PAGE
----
While the editorial board agrees that a spirit of togetherness is vital for moving the country (and the architectural profession) forward, The Architect’s Newspaper strongly disagrees with Ivy’s conciliatory note. Our editorial board is currently gathering feedback from practitioners, luminaries, and academics in the field, and initial responses indicate that many architects strongly disagree with the tone, character, and appropriateness of Ivy’s memorandum. It is plain to see that Donald Trump ran a racist, misogynist, and hateful campaign rooted in the forceful removal of undocumented immigrants, voter suppression targeting people of color, and xenophobic anti-Muslim profiling. The many hate crimes and acts of intimidation taking place across the country in the days since the election are a testament to the violence and racism his campaign has enlivened. Though Trump’s campaign was relatively anemic in terms of specific, actionable policy proposals and objectives, a clear plank of the Republican candidate’s message was, Ivy correctly states, related to infrastructure, namely, the erection of a border wall separating Mexico from the United States. Very little mention was ever made by Trump, his surrogates, or his supporters for the “investments in schools, hospitals, and other public infrastructure” that Ivy cites. That line of reasoning is purely hallucinogenic and wishful thinking on the part of the AIA CEO, and an irresponsible act of complicity from someone tasked to lead a diverse, inclusive, and progressive professional organization. It is anathema to this editorial board to fathom the positive impact of such a work of infrastructure as the proposed border wall or its attendant detention centers, federal and private prisons, and militarized infrastructure that would be necessary in order to achieve the President-elect’s stated deportation policy goals. To ignore the role design and designers could play in instituting and perpetuating the inequality inherent in the racist patriarchy of Trump’s ideology embodies is irresponsible and reprehensible. Furthermore, the memo’s imprecise language, uncritical stance, and congratulatory tone not only willfully misunderstand the stated policy objectives of the President-elect, but in committing such a lapse in judgement, submit the 89,000-member profession to the willful service of the destructive goals stated above. All the while, it condones the violence and oppression due to be inflicted upon the communities singled out by Trump’s rhetoric—which will likely impact the AIA’s own membership as well. The AIA’s struggles with diversity and inclusion are well-known: While the National Council of Architectural Registration Boards (NCARB) reported 105,847 registered architects in 2015, the Directory of African American Architects counts only 2,084 self-reported African-American members. That being said, recent years have indeed seen an increase in diversity within the profession. Demographic reports from 2015 show the highest proportion of women and people of color completing licensure requirements ever, with nearly 40 percent of newly-registered architects belonging to these groups. Simply put, Ivy’s memo does not speak for these professionals. We stand in opposition to the language in Ivy’s statement and in solidarity with the AIA membership that does not wish to be included in Ivy’s praise. Instead, we would like to guide our readers toward the AIA’s stated Diversity and Inclusion goals: Leadership in design and construction requires collaboration. Architects must encourage and celebrate the contributions of those who bring diverse experiences, views, and needs into the design process.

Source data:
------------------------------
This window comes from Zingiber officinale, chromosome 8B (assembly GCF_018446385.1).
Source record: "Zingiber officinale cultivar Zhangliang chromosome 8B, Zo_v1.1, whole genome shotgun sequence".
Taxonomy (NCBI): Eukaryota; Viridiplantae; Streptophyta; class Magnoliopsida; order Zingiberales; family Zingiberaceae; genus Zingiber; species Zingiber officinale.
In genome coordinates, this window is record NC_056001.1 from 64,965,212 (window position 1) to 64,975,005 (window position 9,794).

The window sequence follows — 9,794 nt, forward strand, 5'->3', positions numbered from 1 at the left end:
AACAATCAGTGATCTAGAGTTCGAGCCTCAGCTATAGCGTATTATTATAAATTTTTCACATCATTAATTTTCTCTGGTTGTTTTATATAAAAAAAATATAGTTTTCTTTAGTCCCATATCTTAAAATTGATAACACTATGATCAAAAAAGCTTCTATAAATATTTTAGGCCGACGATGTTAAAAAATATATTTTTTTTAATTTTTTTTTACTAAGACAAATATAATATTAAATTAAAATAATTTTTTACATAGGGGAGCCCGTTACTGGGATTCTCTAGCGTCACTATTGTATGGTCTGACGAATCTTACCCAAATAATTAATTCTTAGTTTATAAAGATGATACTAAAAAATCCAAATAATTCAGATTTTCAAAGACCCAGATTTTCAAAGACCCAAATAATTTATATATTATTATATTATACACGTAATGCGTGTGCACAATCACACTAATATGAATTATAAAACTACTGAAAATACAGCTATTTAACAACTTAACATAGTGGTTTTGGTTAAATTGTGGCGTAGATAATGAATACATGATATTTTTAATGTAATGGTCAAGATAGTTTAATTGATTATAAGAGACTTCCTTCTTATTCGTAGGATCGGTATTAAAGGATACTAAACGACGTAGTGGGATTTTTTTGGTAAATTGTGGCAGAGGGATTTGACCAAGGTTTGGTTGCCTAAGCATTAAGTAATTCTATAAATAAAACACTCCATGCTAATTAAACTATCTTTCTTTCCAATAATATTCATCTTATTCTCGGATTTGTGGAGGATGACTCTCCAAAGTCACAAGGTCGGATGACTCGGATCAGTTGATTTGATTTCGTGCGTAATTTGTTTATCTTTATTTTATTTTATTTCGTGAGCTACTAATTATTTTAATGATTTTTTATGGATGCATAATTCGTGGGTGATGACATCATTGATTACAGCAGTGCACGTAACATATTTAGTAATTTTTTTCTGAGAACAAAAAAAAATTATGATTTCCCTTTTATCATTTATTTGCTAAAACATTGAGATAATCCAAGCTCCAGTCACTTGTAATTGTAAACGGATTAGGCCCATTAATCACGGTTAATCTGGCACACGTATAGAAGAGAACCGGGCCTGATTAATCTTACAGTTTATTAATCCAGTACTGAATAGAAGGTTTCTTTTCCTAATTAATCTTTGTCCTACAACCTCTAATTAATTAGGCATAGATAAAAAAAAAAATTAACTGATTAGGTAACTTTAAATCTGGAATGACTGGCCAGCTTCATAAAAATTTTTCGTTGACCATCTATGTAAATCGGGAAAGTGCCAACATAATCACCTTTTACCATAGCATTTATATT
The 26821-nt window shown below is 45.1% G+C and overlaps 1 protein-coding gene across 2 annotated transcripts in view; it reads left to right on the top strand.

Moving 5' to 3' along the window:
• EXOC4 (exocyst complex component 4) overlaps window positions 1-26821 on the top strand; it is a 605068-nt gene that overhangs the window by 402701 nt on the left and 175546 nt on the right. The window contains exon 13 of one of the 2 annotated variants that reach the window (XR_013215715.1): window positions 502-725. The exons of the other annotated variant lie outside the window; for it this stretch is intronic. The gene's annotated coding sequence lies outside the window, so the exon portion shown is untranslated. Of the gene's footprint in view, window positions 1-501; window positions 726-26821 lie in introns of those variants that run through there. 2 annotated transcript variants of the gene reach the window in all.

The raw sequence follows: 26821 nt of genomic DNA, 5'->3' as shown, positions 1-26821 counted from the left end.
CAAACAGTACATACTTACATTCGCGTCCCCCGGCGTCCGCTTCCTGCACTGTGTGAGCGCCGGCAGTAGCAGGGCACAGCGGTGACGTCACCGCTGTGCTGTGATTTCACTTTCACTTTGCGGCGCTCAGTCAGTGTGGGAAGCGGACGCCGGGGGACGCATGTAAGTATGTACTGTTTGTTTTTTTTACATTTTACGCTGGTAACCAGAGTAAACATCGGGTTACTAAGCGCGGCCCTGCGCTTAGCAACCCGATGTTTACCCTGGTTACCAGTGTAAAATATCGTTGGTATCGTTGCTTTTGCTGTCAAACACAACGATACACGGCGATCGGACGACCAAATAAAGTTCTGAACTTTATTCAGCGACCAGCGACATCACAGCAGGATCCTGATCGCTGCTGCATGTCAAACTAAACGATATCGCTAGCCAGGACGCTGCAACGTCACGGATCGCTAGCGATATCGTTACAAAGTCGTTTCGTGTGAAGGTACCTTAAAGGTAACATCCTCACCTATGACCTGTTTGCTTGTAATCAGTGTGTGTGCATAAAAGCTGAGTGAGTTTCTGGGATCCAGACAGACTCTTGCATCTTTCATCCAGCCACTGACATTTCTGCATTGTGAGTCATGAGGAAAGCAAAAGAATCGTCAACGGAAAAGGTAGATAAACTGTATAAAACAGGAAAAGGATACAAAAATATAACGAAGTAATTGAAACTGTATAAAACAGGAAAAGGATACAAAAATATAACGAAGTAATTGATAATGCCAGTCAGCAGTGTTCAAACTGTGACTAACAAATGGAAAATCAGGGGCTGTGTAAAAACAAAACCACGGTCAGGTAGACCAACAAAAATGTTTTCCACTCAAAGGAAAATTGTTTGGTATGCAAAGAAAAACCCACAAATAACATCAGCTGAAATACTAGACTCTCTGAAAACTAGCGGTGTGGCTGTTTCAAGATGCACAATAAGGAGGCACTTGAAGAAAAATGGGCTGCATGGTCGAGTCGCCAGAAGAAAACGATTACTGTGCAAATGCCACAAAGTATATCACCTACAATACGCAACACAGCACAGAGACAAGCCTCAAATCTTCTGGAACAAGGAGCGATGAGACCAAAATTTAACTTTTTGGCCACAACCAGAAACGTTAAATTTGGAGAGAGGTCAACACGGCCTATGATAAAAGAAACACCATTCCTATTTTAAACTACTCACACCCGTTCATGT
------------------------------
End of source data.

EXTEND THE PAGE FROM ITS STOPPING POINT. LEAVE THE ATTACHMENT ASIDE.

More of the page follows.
1. Civil rights The AIA supports the promotion of human and civil rights, the universal respect for human dignity, and the unbiased treatment of all persons in employment, civic, and business transactions.